The Imitable Process of Ryan Veeder

or, “How to Write the Way I Write, in Inform 7”

Good afternoon. It may be the case that you have a desire to learn about how I write my text adventure computer games. There are a lot of angles to this subject, and the one I’d like to focus on here is the stage right after all that horrible “coming up with an idea” and “figuring out the story” stuff—the corpus callosum between design and implementation, getting the world to a state where the player can at least walk around and look at stuff.

I’m going to assume a basic familiarity with the Inform 7 programming environment, but if you have no idea how I7 works, you may be able to glean that basic familiarity from this post. Plus you will get to see my terrible handwriting!!!

Okay, so! First I draw a map.

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Dungeons & Dragons: Roll20 Puzzles

When I act as Dungeon Master for my little D&D group, I’m always searching for puzzles to use in my campaign. I steal ideas shamelessly, as mandated by the DM Code, but my constant googling doesn’t always yield puzzle concepts I can use. I have very high standards. Plus, I play on Roll20.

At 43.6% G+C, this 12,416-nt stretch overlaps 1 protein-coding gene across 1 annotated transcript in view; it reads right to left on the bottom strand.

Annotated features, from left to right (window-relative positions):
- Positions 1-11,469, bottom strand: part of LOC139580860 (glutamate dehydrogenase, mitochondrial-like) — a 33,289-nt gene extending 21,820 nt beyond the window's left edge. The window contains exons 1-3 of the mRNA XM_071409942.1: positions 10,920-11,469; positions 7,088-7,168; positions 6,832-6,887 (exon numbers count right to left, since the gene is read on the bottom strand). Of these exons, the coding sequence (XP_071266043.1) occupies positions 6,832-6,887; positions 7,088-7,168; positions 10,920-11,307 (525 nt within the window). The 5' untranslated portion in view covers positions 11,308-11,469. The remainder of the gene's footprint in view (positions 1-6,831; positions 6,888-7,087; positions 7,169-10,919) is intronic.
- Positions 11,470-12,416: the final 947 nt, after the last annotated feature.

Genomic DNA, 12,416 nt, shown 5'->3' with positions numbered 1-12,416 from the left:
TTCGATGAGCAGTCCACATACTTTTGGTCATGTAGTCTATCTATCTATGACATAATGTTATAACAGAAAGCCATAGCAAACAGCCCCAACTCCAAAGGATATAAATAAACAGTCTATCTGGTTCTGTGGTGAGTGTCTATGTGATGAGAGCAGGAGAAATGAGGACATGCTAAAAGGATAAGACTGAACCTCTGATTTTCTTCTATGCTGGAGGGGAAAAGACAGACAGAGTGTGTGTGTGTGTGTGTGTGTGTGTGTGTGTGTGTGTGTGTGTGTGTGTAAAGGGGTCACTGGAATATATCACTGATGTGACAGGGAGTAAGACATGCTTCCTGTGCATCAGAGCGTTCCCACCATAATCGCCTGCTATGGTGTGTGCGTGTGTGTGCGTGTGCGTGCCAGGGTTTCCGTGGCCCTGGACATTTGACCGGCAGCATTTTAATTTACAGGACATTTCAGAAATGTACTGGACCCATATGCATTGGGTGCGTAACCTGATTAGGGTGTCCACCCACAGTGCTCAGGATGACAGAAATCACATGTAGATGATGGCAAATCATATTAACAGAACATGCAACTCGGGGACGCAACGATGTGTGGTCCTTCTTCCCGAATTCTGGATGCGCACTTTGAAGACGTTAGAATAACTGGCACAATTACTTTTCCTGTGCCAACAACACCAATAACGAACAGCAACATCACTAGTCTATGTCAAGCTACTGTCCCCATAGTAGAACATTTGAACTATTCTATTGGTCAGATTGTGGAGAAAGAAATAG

Roll20 is great, obviously. If you want to play any tabletop RPG online, Roll20 has all you need. It is great. For a while, though, I thought Roll20 had no applications for puzzles whatsoever. After a while I changed my mind; I began to think that the only application it had was for jigsaw puzzles. The longer I used it, the more possibilities I saw. I feel a duty to share what I’ve done so far, so that other DMs can steal my ideas—also, I want to share what I’ve done so far, because I am proud of myself. Continue reading

The Death-Bug 💀

Tinkerbell cracked her knuckles, and the gruesome popping made me wince. Tinkerbell scoffed at me. She rolled her eyes.

“Ya gonna be a baby? Ya gonna be a baby? Ya gonna be a baby? Cripes. I’m goin’ without you.” She didn’t mean it, apparently: As she spoke, she bumped her hip into my knee. A tiny cloud of fairy dust flew from her wings and landed on my leg. I started to float.